to 2100) will create chaos and catastrophe even to the point of
regional and possibly global, uninhabitablity. The message is clear –
if you destroy the environment, the environment will destroy you.

So now, in our paper-back littered West, cries are being heard for
Green economics, for prosperity without growth, for downshifting,
and/or for something called deep economy. None of this has any impact
on superannuation funds, bank lending, trading, or fossil fuel
extraction. Faced with all this failure, and electoral explulsion
from Parliaments, all that Green economists can call for now
typically, is civil disobedience. This is a path to extinction.

In all of this, the missing element is politics. After acres of
paperback pages describing symptoms and at the very back of his
Affluenza, Clive Hamilton dips his toe into our future, if we
are to have one – “New Politics”. Unfortunately in this final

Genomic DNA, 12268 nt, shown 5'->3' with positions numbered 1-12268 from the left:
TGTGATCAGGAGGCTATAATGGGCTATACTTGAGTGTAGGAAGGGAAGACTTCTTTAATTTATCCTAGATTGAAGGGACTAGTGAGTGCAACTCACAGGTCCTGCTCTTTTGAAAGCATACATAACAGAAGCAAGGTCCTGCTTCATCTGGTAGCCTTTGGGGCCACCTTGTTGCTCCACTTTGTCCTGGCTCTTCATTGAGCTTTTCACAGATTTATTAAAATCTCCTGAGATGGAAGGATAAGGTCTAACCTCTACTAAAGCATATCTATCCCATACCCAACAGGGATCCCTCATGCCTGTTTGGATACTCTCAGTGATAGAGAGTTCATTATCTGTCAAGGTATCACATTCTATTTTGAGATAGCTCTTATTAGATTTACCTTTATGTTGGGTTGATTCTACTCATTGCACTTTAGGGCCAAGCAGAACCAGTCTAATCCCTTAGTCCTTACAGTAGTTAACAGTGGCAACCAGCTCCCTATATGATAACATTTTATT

chapter, the politics is missing. Challenging the main political
parties to question their assumptions is fatuous. Associating New
Politics with “a right to choose…in a way that rejects market values”
and with “exercising our right to withdraw from the market” (185f) is
naive. Dealing with our attachment to consumption is the wrong end of
the stick. Consumption is a means to an end and capitalists know that
they can rely on 80% plus of the population consuming all of their
income - even as they are criticised by paper-backs from the 2%, or by
any number of ‘progressive’ think-tanks and fancy resolutions from
numerous ALP and Green branch meetings, or from conferences swarming with
upper middle class concern-mongers.

The underlying problems are two. Firstly we must rid ourselves of all
this enclave idealism that just diverts and destroys the movement.
Then we need to rebuild our understanding based on addressing the real
cause and facilitator of fossil fuel exploitation – the capitalist